Prior studies suggest that novice programmers approach problems by retrieving previously-learned plans. These plans can be high-level (encompassing decomposition and composition of tasks) or low-level (focused mainly on code). What happens when novices face programming problems that compose tasks in new ways or that involve tasks they haven't seen before? How do they move between high-level tasks and low-level code? What does this suggest about how to teach programming? To explore these questions, we interviewed and conducted think-alouds with CS1 students at two universities as they solved multi-task programming problems (e.g. Rainfall). Our initial analyses point to a theory describing the interaction between students' high-level, task-oriented thinking, and low-level, code-oriented thinking. Students who strike a balance between these two types of thinking tend to successfully solve our programming problems. Students who fail tilt this balance in some way: students may retrieve low-level code for familiar tasks, but fail to compose these without the high-level insight about the tasks' compositions. Others may articulate high-level tasks and even task-compositions, but lack concrete patterns to actualize the tasks.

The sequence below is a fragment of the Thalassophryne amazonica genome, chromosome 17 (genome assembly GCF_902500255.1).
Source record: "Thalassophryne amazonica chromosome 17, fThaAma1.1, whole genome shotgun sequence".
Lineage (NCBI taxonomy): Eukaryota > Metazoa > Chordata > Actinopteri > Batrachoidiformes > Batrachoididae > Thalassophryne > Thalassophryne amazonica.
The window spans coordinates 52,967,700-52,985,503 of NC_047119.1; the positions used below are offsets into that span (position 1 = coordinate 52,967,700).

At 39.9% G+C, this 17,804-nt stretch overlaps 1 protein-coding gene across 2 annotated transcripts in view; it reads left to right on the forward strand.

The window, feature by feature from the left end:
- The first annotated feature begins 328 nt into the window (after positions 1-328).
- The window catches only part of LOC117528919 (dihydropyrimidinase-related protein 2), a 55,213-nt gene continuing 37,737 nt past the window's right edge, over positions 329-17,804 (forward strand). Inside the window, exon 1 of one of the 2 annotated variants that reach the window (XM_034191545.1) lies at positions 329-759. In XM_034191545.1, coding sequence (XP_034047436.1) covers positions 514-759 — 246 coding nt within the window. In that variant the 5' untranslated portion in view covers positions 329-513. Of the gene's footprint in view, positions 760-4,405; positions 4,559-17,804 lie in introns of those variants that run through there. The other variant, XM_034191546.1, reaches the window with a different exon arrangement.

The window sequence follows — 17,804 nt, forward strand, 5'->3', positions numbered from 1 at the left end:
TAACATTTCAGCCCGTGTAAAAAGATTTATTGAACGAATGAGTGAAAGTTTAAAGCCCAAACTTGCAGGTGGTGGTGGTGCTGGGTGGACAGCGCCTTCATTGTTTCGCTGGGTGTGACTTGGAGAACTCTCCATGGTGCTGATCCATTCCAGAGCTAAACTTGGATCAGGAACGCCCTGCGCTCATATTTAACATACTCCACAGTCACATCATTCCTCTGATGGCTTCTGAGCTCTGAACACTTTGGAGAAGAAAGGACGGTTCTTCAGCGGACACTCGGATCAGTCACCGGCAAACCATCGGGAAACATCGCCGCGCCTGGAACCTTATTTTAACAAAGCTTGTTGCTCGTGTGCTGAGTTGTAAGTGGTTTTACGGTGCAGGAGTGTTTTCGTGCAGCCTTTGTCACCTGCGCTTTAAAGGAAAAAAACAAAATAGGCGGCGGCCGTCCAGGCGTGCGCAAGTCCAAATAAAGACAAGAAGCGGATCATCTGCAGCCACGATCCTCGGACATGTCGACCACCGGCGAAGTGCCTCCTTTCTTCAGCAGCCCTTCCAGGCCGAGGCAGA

F.E.V.G. Castro and K. Fisler. Balancing Act: A Theory on the Interactions Between High-Level Task-thinking and Low-Level Implementation-thinking of Novice Programmers. International Computing Education Research (Toronto, Ontario, Canada. 12-24 August 2019)